Norm Justice, a farmer from Gorham, pressed a button and watched as a brownish sludge sluiced down from a tall silver silo at Allagash Brewing Co. into his trailer bed.
Justice planned to take some of the sludge – spent grain left over from the brewing process – to give to his 20 cows and haul the rest to several large farms in the state.
“This feeds thousands of head a week here in Maine,” he said.
Maine’s craft brewers and farmers have had a standing agreement for years: After the brewers take malt sugars and flavors from various grains, farmers get the leftovers as cheap, protein-rich feed for their livestock. The breweries offload a waste product without paying to process it or putting it in a landfill.
“It’s just always been a very symbiotic relationship between a brewer and a farmer,” said Jason Perkins, brewmaster for Allagash Brewing in Portland.
A new rule proposed by the U.S. Food and Drug Administration could shake up the longtime, mutually beneficial practice. The agency plans to require brewers to treat the byproduct as animal feed, meaning it would have to be dried and packaged before being fed to animals, or dumped in landfills.
Brewers say the spent grain is safe and there’s no evidence that anything in it could harm livestock or endanger humans who eat that livestock.
“This is definitely a solution looking for a problem,” said Sean Sullivan, executive director of the Maine Brewers’ Guild, which is urging its members to contact the FDA and plead for an exemption.
The proposed rule is part of the 2011 Food Safety Modernization Act, which gave the FDA sweeping authority to overhaul federal food safety regulations. It came about because of concerns about tainted pet food imported from China and salmonella outbreaks caused by improper food handling. The new regulation would cover all types of foods destined for pets, farm animals and zoos.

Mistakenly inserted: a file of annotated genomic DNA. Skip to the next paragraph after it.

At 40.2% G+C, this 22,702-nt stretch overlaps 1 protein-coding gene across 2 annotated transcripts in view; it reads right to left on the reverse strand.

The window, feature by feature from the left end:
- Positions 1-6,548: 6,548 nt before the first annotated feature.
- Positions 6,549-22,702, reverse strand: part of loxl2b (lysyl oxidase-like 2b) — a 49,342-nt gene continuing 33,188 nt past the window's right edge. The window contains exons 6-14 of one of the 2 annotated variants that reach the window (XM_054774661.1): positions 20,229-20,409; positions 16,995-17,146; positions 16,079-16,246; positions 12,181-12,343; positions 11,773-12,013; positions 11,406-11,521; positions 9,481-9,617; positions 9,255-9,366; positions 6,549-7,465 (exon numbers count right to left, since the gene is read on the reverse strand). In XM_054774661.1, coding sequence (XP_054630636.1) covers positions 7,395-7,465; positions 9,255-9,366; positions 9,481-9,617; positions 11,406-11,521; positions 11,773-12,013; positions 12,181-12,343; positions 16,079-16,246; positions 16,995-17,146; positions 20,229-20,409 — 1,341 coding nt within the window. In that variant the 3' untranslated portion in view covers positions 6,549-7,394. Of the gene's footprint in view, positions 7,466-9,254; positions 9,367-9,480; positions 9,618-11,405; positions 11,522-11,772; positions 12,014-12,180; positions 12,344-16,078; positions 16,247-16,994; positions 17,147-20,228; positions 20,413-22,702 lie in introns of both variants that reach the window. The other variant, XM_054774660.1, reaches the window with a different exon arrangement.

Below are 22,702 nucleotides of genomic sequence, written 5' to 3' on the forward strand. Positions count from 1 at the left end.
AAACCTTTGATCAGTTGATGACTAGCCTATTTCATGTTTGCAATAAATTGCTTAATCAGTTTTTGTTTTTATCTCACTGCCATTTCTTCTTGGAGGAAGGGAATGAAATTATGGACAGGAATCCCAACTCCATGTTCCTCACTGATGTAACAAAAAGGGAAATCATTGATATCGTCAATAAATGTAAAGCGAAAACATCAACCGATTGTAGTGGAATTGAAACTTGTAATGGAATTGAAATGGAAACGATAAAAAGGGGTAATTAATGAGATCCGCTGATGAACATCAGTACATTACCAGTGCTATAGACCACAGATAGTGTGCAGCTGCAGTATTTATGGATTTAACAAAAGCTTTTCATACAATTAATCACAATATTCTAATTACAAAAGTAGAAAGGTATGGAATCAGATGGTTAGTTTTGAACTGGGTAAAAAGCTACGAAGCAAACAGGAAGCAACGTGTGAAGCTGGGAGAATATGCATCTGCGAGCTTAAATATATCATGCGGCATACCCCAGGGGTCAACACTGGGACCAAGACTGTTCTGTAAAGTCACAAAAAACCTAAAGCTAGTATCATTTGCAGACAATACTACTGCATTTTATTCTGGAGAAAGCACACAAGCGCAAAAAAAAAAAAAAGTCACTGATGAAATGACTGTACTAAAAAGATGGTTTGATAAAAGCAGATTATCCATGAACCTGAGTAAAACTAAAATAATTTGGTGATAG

“It was an overarching, broad piece of legislation that included breweries without really looking into it,” said Brandon Mazer, general counsel for Shipyard Brewing Co. in Portland. “There’s never been a question of whether the grains are unsafe or unsanitary.”
U.S. Rep. Chellie Pingree, a member of the House Agriculture Appropriations Subcommittee, challenged the change Thursday, calling it “absurd.”
“I’m not really sure how we can say these grains are safe enough for human consumption but then, on the other side, they are not safe enough to feed to a cow,” Pingree said.
Brewers say at least 90 percent of Maine craft brewers count on their relationships with farmers to dispose of spent grain. Exactly how they do it varies from brewery to brewery.
At Allagash, Justice drops by with his trailer four or five days a week and hauls away 16 to 18 tons per trip. The only cost to him is equipment and gas. The grains are mostly malted barley, Perkins said, but they can include wheat or roasted malts, depending on what kind of beer was made.